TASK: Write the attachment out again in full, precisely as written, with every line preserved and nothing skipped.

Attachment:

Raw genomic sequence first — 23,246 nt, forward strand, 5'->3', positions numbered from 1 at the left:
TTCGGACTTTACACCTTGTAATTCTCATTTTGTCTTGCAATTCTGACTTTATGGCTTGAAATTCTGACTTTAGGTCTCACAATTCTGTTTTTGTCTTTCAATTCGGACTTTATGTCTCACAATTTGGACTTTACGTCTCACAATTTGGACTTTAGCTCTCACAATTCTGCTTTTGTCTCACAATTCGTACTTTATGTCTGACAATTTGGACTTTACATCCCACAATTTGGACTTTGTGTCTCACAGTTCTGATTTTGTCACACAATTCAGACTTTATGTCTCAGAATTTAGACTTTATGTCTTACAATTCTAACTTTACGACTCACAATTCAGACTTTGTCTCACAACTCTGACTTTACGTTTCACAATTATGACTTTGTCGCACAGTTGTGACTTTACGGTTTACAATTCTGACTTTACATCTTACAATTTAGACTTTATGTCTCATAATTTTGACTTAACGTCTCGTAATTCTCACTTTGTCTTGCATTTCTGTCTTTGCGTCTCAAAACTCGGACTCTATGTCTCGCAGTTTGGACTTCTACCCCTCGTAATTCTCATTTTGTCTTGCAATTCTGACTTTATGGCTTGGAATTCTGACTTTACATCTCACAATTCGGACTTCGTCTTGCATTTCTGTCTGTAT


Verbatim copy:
Raw genomic sequence first — 23,246 nt, forward strand, 5'->3', positions numbered from 1 at the left:
TTCGGACTTTACACCTTGTAATTCTCATTTTGTCTTGCAATTCTGACTTTATGGCTTGAAATTCTGACTTTAGGTCTCACAATTCTGTTTTTGTCTTTCAATTCGGACTTTATGTCTCACAATTTGGACTTTACGTCTCACAATTTGGACTTTAGCTCTCACAATTCTGCTTTTGTCTCACAATTCGTACTTTATGTCTGACAATTTGGACTTTACATCCCACAATTTGGACTTTGTGTCTCACAGTTCTGATTTTGTCACACAATTCAGACTTTATGTCTCAGAATTTAGACTTTATGTCTTACAATTCTAACTTTACGACTCACAATTCAGACTTTGTCTCACAACTCTGACTTTACGTTTCACAATTATGACTTTGTCGCACAGTTGTGACTTTACGGTTTACAATTCTGACTTTACATCTTACAATTTAGACTTTATGTCTCATAATTTTGACTTAACGTCTCGTAATTCTCACTTTGTCTTGCATTTCTGTCTTTGCGTCTCAAAACTCGGACTCTATGTCTCGCAGTTTGGACTTCTACCCCTCGTAATTCTCATTTTGTCTTGCAATTCTGACTTTATGGCTTGGAATTCTGACTTTACATCTCACAATTCGGACTTCGTCTTGCATTTCTGTCTGTAT